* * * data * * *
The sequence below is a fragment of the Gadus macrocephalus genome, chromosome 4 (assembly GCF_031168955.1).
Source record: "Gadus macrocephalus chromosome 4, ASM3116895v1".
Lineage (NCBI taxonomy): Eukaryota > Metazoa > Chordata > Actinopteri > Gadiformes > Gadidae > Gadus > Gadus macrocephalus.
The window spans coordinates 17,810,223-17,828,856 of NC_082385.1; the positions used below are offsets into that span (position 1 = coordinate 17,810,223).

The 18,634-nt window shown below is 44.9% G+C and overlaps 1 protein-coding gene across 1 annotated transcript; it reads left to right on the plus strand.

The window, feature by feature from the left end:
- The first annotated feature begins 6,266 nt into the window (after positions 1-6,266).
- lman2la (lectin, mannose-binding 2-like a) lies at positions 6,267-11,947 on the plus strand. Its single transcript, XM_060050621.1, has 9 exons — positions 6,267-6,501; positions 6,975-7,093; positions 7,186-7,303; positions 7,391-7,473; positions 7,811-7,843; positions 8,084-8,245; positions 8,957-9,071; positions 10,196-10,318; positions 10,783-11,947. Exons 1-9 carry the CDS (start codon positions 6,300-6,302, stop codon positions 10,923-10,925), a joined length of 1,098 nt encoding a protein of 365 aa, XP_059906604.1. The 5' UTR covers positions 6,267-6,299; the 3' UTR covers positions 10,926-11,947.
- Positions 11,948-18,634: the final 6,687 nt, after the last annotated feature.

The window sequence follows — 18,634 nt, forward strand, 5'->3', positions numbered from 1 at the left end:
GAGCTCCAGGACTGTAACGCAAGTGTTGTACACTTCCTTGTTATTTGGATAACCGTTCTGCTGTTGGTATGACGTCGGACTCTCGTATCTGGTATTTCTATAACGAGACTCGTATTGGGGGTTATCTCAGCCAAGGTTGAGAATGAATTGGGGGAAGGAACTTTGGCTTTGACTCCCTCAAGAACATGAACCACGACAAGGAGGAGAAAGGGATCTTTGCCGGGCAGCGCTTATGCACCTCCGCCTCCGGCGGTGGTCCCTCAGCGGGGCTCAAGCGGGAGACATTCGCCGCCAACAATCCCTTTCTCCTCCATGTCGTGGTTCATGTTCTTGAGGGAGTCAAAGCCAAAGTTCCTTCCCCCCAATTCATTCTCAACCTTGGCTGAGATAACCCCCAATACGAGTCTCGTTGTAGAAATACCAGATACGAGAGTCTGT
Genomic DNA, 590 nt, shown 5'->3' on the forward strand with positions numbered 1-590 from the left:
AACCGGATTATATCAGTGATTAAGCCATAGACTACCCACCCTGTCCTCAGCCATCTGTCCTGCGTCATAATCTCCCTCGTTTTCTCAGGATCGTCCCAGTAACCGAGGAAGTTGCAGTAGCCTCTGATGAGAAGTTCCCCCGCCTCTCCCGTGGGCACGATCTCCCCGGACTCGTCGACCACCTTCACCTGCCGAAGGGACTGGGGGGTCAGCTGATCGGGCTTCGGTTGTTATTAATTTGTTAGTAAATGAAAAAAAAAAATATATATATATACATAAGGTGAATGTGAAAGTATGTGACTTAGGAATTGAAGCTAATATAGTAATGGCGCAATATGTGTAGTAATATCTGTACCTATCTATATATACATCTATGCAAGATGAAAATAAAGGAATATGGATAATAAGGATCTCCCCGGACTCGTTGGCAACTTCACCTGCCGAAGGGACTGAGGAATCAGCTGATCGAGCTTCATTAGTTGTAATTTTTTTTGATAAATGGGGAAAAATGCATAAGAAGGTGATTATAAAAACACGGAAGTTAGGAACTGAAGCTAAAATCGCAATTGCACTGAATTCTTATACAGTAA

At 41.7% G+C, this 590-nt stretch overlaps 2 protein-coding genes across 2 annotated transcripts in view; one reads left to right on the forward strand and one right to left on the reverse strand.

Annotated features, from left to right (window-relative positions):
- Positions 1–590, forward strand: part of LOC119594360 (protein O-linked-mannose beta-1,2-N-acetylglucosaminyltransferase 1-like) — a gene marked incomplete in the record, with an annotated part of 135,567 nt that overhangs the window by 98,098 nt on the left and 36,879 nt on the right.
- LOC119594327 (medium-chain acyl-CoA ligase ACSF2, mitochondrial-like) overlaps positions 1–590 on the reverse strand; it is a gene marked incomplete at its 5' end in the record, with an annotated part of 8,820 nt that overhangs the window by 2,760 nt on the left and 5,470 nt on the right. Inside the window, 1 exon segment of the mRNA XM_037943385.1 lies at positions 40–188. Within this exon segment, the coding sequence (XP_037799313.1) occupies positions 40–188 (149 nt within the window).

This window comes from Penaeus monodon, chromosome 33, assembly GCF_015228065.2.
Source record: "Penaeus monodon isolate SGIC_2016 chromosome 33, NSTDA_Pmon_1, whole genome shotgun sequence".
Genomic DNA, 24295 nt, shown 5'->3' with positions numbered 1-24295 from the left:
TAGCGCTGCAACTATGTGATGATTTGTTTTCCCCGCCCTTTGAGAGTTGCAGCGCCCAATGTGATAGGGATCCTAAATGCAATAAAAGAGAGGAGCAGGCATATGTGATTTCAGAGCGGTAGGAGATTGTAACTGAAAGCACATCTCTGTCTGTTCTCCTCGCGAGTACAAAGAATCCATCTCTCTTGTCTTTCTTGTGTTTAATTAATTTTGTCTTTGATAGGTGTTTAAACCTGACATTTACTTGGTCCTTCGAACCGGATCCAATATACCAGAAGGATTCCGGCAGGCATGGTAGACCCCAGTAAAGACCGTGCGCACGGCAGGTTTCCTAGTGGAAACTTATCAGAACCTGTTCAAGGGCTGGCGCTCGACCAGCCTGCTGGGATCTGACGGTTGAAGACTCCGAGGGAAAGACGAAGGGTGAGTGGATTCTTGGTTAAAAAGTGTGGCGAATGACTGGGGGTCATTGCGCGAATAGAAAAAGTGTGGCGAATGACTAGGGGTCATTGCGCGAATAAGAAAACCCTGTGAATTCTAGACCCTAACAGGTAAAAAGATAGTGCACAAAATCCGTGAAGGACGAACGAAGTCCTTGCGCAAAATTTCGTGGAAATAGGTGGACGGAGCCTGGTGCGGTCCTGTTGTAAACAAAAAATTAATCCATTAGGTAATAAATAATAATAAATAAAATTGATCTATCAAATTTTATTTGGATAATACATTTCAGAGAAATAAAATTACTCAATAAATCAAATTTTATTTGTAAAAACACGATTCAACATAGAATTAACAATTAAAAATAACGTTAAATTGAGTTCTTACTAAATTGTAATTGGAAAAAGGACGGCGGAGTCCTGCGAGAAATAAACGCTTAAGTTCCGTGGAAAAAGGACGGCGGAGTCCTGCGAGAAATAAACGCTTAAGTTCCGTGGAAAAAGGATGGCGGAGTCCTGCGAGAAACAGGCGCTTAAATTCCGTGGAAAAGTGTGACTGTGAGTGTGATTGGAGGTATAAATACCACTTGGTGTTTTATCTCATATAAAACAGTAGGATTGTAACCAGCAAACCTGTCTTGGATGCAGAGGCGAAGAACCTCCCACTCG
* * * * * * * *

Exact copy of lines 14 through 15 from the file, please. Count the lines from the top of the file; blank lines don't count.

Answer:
At 41.7% G+C, this 590-nt stretch overlaps 2 protein-coding genes across 2 annotated transcripts in view; one reads left to right on the forward strand and one right to left on the reverse strand.

Annotated features, from left to right (window-relative positions):